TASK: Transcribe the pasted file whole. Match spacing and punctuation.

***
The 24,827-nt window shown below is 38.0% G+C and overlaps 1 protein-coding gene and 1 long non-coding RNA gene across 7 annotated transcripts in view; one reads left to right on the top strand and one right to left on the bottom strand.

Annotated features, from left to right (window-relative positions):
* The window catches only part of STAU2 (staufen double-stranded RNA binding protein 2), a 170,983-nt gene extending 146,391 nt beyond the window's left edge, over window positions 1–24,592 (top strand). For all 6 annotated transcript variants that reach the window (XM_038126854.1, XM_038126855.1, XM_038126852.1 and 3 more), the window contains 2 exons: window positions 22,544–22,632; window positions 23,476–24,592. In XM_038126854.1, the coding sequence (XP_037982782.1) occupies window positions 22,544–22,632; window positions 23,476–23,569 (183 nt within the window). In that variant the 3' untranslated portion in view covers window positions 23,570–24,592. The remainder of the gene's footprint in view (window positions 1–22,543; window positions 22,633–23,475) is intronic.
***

The 24,827-nt window shown below is 38.0% G+C and overlaps 1 protein-coding gene and 1 long non-coding RNA gene across 7 annotated transcripts in view; one reads left to right on the top strand and one right to left on the bottom strand.

Annotated features, from left to right (window-relative positions):
* The window catches only part of STAU2 (staufen double-stranded RNA binding protein 2), a 170,983-nt gene extending 146,391 nt beyond the window's left edge, over window positions 1–24,592 (top strand). For all 6 annotated transcript variants that reach the window (XM_038126854.1, XM_038126855.1, XM_038126852.1 and 3 more), the window contains 2 exons: window positions 22,544–22,632; window positions 23,476–24,592. In XM_038126854.1, the coding sequence (XP_037982782.1) occupies window positions 22,544–22,632; window positions 23,476–23,569 (183 nt within the window). In that variant the 3' untranslated portion in view covers window positions 23,570–24,592. The remainder of the gene's footprint in view (window positions 1–22,543; window positions 22,633–23,475) is intronic.